FMM 8 30 19 Trains and Boats and Planes

“You’ll never find a better sparring partner than adversity.” ~ Golda Meir.

In 1963, the long journey across the Atlantic from the UK to Jamaica began with a long train ride from the north of England all the way down to the south coast.  As the youngest in the family, my responsibilities were few, so it was one long excellent adventure for me, from getting up in the dark, to taking a taxi (a taxi!) to the train station, so many firsts.  I remember the night before being with my grandmother, an old white-haired lady (she was probably no older than 75 at the time!) as she showed me how to fold shirts.  She probably also told me stories of my father as a young boy, but the exact memory is gone.  She had dark brown eyes that twinkled when she shared some tasty tidbit, a smile and laughter never far away.

In those days in England, trains were pretty reliable (I cannot speak to the present time, I am too far removed), but the stations were smelly, noisy places.  Steam engines had not yet been replaced by sleek, smooth running, electric speedsters, and the memory of train travel is one of being rocked soothingly while the ‘ch-ch-ch’ sounds sang of the effort it took to cover the miles.  We had to do some tricky transition in London itself, again hurling luggage into taxis (taxis!) to get from one station to another.  My first glimpse of London was confusing, made worse by the foreign language the taxi drivers spoke (Cockney English is a foreign language to one raised in the north of England!).  Eventually we were on the train to Southampton and finally boarded the ship that would take us on our meandering path across the Atlantic by way of Madeira in Portugal; islands in the Lesser Antilles; Venezuela and Trinidad, (even back then, my memory of Venezuela is of scary men in uniforms with long guns on display) and then, after Lady Flora had finished scrubbing the Caribbean and especially Jamaica, we completed our final leg of the extended journey in the torn up island of Jamaica.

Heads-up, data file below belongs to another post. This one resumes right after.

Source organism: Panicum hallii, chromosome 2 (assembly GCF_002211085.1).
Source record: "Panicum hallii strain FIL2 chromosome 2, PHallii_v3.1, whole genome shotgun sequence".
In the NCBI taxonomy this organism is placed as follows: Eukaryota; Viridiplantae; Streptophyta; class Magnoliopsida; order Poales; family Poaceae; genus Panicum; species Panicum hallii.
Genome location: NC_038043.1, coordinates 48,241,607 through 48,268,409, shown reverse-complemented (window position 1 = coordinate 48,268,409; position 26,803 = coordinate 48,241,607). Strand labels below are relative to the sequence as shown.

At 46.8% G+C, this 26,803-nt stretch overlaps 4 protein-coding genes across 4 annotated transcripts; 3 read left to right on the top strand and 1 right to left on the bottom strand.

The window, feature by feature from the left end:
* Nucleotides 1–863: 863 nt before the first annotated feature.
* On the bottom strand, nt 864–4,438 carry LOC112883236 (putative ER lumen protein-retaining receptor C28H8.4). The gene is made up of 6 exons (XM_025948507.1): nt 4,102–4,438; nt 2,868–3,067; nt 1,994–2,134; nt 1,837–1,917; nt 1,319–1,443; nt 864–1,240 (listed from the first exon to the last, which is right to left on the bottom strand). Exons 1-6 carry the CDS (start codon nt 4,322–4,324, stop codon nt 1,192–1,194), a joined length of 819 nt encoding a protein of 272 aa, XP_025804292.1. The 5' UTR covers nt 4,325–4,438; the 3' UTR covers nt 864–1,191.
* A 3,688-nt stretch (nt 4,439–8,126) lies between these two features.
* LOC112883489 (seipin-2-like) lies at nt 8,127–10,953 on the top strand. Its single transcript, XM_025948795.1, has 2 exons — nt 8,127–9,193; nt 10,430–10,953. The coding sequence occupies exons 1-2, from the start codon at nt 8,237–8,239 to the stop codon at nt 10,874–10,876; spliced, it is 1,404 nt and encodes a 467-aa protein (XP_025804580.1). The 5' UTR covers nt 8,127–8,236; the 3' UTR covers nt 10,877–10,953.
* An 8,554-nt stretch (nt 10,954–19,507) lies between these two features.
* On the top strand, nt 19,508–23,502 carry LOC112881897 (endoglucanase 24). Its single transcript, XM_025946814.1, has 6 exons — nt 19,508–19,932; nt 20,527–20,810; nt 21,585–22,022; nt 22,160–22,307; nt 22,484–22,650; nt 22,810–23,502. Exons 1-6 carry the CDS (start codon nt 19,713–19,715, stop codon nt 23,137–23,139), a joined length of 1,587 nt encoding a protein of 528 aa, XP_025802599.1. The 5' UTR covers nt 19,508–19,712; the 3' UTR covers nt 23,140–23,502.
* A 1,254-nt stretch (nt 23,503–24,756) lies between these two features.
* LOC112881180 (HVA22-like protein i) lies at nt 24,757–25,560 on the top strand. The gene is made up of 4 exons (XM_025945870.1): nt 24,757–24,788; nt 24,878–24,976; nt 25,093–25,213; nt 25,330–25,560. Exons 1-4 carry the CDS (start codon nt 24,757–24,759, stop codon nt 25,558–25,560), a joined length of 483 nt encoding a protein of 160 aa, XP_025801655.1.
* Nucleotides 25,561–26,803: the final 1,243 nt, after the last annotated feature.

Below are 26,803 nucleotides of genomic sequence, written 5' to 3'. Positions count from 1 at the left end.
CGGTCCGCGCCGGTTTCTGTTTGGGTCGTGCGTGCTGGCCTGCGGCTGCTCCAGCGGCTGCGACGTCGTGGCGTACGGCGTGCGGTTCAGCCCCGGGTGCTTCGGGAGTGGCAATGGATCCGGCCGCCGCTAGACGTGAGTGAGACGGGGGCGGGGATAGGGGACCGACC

The poet Robert Burns, in his incomprehensible Scottish dialect, wrote a poem to a field mouse, after he ploughed up her nest (her home) in 1875.  Musing on the sudden disruption to her life he wrote the famous lines: ‘The best laid plans o’ mice an’ men gang aft agley’ (often go awry is the translation).  There is the other nice saying that if you want to hear God laugh, tell him your plans.  We have fooled ourselves into thinking we have control of our life, making plans and setting expectations for how things will unfold.  Often we micromanage our time to such an extent that one thing can throw the whole day into disarray (agley?) and then we get annoyed and aggravated with those around us who did not cooperate with our plan.

When our happiness depends upon things turning out a certain way, we set ourselves up for disappointment.  We also remain blind to the possibility that another alternative may actually turn out to be better than what we had planned in the first place!  It is usually only in hindsight that we can say, oh, that is why that happened.  If we are not careful we spend so much time complaining about events not complying with our expectations we miss those unexpected treasures.